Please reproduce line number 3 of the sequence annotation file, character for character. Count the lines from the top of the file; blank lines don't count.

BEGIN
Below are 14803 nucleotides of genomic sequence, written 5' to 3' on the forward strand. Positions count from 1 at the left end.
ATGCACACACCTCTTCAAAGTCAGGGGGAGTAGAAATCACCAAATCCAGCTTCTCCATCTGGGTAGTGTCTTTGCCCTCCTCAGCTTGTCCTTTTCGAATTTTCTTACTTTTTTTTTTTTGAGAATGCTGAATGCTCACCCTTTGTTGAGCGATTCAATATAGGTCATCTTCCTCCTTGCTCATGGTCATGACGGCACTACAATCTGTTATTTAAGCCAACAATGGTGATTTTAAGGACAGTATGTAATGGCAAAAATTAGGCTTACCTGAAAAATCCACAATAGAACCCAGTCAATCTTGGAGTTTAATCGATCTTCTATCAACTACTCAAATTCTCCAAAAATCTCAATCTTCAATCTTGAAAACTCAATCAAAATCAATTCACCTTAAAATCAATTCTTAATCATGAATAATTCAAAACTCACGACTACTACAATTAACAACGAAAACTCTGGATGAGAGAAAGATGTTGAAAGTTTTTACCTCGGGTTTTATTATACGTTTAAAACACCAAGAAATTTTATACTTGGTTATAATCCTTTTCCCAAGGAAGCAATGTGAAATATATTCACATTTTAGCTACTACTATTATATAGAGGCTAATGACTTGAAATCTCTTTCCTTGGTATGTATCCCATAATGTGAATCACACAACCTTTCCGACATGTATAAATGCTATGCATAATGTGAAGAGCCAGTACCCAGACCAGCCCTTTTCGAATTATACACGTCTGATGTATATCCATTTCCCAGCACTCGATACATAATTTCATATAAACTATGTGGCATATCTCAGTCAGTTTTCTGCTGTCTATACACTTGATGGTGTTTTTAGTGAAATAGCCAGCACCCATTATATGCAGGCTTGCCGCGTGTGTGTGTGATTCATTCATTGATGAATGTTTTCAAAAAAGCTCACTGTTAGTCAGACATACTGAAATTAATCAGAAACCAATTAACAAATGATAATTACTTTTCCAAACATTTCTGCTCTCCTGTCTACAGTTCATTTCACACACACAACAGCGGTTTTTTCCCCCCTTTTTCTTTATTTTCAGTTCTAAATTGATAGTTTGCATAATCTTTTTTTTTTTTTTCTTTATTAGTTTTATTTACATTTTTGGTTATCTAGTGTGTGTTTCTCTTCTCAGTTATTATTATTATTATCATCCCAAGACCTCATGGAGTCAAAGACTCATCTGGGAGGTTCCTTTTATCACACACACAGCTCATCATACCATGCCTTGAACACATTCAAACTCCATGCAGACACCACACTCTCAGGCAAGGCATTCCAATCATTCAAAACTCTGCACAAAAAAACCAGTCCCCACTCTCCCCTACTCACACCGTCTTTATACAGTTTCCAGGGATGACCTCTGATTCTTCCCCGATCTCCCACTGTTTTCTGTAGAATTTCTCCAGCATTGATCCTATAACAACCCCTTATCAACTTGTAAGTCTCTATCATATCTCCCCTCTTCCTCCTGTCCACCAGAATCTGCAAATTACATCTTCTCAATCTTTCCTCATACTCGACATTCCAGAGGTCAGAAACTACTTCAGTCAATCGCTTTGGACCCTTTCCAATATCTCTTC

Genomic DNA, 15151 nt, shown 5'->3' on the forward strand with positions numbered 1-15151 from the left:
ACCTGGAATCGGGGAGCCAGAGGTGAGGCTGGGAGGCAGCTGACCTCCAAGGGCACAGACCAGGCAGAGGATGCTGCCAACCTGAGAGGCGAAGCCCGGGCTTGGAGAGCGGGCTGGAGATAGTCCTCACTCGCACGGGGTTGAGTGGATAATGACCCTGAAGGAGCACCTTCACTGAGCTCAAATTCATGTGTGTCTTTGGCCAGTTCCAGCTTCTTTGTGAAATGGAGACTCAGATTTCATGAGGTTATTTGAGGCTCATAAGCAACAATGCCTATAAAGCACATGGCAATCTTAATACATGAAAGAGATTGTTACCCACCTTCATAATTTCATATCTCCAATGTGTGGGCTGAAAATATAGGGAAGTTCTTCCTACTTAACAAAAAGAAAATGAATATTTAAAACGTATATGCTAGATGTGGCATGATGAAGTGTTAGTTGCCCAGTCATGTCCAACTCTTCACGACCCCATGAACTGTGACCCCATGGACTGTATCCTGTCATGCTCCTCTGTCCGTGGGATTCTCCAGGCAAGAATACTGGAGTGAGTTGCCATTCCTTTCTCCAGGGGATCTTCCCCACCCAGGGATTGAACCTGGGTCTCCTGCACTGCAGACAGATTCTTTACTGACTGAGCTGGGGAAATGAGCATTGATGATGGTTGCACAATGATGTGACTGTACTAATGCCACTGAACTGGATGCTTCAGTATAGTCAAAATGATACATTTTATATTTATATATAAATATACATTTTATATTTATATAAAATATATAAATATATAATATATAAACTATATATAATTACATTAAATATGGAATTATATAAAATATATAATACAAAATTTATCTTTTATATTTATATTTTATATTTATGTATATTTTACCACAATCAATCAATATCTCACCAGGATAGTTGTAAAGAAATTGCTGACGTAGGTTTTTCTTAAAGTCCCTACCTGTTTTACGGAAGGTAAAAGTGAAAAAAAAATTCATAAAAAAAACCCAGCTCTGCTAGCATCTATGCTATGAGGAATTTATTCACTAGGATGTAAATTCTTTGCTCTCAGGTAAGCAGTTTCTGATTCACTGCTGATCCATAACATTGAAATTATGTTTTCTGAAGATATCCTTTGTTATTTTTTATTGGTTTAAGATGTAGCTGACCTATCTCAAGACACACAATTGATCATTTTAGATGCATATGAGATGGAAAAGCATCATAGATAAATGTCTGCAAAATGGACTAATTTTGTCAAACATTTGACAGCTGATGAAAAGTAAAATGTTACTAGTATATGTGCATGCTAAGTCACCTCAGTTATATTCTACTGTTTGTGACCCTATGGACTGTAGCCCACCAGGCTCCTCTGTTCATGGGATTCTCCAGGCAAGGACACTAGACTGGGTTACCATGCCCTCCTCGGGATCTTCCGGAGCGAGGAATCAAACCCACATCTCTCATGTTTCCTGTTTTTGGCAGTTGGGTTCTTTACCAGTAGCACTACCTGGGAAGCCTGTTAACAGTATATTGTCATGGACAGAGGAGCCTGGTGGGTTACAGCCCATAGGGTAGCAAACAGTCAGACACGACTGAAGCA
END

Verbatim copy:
Genomic DNA, 15151 nt, shown 5'->3' on the forward strand with positions numbered 1-15151 from the left: